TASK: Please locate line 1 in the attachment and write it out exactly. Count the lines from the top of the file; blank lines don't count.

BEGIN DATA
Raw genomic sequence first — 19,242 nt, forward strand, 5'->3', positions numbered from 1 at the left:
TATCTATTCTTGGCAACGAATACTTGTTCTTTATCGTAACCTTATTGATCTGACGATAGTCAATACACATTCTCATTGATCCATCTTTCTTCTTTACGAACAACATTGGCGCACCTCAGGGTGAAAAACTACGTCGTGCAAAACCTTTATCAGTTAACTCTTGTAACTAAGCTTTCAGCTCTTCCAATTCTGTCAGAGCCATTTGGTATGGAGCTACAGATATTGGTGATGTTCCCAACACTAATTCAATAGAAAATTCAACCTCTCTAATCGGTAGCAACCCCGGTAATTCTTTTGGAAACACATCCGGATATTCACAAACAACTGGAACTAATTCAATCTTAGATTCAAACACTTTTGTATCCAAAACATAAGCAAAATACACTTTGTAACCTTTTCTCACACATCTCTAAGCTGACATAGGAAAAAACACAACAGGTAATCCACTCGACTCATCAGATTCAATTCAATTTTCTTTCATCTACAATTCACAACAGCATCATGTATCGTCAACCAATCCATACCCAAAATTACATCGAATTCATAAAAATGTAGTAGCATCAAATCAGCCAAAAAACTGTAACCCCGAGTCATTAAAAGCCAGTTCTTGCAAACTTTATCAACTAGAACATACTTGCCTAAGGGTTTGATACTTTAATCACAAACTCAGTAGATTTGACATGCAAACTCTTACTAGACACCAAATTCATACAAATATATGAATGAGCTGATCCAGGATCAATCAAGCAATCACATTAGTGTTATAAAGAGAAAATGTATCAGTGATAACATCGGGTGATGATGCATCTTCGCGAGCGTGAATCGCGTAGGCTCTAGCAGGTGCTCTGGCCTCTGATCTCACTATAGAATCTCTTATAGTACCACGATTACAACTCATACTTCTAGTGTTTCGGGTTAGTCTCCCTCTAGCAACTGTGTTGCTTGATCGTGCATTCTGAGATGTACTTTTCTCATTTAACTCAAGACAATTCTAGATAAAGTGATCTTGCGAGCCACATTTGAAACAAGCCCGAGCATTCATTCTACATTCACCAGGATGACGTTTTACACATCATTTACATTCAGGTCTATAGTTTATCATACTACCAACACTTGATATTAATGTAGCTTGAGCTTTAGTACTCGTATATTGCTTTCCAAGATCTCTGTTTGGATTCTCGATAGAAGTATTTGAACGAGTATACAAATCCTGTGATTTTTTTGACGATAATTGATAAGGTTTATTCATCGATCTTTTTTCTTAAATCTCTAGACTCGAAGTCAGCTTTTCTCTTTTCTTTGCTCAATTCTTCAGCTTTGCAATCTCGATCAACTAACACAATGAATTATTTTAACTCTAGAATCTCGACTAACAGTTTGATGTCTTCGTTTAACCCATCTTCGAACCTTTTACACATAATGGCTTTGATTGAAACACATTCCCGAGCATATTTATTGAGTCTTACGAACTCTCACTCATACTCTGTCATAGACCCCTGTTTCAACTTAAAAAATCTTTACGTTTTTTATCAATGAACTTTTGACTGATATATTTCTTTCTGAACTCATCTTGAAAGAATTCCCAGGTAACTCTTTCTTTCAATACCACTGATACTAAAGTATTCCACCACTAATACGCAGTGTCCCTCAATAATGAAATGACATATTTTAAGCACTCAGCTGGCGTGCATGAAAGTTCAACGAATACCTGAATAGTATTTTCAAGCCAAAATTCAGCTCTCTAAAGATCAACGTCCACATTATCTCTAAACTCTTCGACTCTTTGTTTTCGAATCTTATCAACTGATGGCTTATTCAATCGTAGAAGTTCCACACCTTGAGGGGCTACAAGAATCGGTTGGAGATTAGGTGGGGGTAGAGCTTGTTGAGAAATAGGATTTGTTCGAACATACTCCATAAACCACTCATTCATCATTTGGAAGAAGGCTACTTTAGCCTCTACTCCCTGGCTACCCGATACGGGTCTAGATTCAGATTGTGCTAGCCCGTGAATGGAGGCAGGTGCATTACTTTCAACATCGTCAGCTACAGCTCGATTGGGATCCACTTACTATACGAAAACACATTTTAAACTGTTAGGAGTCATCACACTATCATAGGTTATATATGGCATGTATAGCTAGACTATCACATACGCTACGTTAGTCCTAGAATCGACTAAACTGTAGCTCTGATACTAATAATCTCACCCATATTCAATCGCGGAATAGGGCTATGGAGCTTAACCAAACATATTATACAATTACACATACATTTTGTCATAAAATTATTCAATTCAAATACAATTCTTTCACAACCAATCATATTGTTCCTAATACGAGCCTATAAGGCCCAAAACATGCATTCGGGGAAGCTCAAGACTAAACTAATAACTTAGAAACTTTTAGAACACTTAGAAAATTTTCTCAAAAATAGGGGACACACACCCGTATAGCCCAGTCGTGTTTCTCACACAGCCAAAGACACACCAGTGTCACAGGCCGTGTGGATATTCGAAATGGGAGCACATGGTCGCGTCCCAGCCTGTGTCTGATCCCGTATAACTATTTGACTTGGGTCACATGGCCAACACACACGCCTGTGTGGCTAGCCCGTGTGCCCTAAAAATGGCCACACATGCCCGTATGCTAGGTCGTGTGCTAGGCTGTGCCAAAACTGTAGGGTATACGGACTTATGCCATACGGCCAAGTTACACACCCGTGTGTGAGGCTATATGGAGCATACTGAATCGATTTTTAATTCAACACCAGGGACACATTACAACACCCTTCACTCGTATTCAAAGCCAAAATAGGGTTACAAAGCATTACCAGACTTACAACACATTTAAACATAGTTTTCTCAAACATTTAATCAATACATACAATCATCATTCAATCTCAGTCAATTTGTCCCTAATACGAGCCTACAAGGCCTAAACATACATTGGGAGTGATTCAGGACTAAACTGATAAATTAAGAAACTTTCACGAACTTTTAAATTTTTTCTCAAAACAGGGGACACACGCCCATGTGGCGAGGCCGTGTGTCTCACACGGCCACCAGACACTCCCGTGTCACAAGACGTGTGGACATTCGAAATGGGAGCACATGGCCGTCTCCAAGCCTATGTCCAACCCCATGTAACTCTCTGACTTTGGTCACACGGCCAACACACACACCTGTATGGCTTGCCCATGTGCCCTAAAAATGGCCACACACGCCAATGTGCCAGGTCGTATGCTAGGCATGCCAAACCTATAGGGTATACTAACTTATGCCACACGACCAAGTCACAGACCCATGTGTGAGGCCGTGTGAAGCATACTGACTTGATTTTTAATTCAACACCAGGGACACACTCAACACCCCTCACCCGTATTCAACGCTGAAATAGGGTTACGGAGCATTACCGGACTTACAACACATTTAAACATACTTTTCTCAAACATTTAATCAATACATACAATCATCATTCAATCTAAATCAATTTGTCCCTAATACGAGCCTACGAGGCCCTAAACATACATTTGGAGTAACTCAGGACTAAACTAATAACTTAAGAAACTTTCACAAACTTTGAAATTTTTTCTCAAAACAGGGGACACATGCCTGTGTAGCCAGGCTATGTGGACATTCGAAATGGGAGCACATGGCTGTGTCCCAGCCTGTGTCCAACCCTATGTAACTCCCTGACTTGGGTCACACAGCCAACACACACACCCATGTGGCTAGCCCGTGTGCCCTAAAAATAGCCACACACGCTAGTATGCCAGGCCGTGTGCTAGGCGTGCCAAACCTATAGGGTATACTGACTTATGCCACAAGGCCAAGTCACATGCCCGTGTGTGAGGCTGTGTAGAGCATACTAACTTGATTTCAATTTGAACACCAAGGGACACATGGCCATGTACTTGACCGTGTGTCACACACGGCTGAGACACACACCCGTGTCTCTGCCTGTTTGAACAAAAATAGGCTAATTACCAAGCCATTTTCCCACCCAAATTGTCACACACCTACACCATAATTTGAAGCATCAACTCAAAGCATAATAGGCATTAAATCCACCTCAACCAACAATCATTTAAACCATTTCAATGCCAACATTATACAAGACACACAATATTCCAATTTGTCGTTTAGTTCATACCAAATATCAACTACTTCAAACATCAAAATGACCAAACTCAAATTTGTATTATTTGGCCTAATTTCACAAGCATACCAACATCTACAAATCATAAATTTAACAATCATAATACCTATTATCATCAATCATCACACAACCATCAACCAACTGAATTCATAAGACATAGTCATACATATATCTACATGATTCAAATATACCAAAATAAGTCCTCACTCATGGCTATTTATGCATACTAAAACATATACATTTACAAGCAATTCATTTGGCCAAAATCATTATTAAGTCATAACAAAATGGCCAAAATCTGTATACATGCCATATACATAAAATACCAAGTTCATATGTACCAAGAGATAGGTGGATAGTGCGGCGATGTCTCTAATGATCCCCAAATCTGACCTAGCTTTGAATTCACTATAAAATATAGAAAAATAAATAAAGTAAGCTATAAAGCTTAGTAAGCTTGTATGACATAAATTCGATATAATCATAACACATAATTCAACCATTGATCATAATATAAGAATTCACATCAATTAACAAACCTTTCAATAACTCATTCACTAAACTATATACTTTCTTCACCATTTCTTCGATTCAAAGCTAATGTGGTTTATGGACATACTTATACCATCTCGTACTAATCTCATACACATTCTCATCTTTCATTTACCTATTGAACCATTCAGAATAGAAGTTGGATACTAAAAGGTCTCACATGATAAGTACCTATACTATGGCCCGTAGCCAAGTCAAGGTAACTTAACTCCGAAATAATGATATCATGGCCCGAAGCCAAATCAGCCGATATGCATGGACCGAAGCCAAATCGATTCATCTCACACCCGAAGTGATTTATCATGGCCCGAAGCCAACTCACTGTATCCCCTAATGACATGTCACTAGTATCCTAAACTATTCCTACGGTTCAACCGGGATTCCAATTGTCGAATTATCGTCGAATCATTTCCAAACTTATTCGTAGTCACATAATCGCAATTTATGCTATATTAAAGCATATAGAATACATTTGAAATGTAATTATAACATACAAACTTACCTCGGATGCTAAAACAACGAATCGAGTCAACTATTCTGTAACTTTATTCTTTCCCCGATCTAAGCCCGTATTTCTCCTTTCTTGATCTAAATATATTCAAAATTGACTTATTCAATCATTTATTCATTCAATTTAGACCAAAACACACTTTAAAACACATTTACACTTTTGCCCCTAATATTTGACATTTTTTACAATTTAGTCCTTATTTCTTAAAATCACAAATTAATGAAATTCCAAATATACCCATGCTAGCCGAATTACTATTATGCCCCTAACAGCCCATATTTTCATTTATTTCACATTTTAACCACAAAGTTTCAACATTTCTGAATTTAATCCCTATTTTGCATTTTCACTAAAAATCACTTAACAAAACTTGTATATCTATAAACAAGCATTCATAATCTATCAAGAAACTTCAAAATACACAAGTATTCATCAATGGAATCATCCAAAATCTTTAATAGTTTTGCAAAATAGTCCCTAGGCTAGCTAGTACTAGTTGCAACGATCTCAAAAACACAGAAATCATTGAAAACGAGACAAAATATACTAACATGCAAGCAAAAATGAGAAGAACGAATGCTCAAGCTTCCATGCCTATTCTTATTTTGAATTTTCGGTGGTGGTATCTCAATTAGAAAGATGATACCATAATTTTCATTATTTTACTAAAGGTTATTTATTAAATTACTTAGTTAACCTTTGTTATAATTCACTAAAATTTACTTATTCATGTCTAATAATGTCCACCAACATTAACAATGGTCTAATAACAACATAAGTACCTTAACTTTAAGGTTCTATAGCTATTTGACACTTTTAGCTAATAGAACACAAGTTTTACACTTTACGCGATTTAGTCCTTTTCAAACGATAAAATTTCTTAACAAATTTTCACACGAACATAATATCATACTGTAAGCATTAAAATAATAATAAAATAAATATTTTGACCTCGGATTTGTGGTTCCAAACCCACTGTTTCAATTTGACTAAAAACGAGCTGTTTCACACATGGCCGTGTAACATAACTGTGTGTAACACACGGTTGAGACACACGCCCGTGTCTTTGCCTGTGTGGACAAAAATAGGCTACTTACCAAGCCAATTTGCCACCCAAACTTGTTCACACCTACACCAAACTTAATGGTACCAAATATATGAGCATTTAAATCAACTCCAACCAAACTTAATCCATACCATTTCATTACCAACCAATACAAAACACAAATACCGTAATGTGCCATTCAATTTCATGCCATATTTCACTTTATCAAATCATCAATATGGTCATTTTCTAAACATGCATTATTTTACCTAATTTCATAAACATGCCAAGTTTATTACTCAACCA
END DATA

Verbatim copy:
Raw genomic sequence first — 19,242 nt, forward strand, 5'->3', positions numbered from 1 at the left: